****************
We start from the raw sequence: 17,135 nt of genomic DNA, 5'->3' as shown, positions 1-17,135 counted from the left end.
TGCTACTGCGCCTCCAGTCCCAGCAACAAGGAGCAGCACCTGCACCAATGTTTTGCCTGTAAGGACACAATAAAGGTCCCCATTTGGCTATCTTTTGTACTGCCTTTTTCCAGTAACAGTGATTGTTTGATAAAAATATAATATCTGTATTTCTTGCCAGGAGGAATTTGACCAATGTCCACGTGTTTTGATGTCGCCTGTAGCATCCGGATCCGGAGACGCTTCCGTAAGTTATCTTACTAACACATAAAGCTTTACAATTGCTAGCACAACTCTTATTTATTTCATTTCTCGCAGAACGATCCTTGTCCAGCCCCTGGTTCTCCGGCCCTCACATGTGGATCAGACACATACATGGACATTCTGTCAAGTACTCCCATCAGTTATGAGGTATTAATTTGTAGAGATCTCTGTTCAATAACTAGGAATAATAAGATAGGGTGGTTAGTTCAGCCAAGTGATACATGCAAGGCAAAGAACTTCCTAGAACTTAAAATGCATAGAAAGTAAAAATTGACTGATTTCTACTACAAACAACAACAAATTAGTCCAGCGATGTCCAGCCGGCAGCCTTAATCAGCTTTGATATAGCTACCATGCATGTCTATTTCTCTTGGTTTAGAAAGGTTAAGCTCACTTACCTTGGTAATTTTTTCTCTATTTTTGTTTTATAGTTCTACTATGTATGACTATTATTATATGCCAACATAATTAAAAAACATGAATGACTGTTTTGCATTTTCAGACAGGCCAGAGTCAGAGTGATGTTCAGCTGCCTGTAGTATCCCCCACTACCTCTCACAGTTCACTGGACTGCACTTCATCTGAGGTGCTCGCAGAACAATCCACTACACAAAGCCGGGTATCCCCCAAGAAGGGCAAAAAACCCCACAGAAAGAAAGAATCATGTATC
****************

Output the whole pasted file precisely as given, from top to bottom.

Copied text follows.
We start from the raw sequence: 17,135 nt of genomic DNA, 5'->3' as shown, positions 1-17,135 counted from the left end.
TGCTACTGCGCCTCCAGTCCCAGCAACAAGGAGCAGCACCTGCACCAATGTTTTGCCTGTAAGGACACAATAAAGGTCCCCATTTGGCTATCTTTTGTACTGCCTTTTTCCAGTAACAGTGATTGTTTGATAAAAATATAATATCTGTATTTCTTGCCAGGAGGAATTTGACCAATGTCCACGTGTTTTGATGTCGCCTGTAGCATCCGGATCCGGAGACGCTTCCGTAAGTTATCTTACTAACACATAAAGCTTTACAATTGCTAGCACAACTCTTATTTATTTCATTTCTCGCAGAACGATCCTTGTCCAGCCCCTGGTTCTCCGGCCCTCACATGTGGATCAGACACATACATGGACATTCTGTCAAGTACTCCCATCAGTTATGAGGTATTAATTTGTAGAGATCTCTGTTCAATAACTAGGAATAATAAGATAGGGTGGTTAGTTCAGCCAAGTGATACATGCAAGGCAAAGAACTTCCTAGAACTTAAAATGCATAGAAAGTAAAAATTGACTGATTTCTACTACAAACAACAACAAATTAGTCCAGCGATGTCCAGCCGGCAGCCTTAATCAGCTTTGATATAGCTACCATGCATGTCTATTTCTCTTGGTTTAGAAAGGTTAAGCTCACTTACCTTGGTAATTTTTTCTCTATTTTTGTTTTATAGTTCTACTATGTATGACTATTATTATATGCCAACATAATTAAAAAACATGAATGACTGTTTTGCATTTTCAGACAGGCCAGAGTCAGAGTGATGTTCAGCTGCCTGTAGTATCCCCCACTACCTCTCACAGTTCACTGGACTGCACTTCATCTGAGGTGCTCGCAGAACAATCCACTACACAAAGCCGGGTATCCCCCAAGAAGGGCAAAAAACCCCACAGAAAGAAAGAATCATGTATC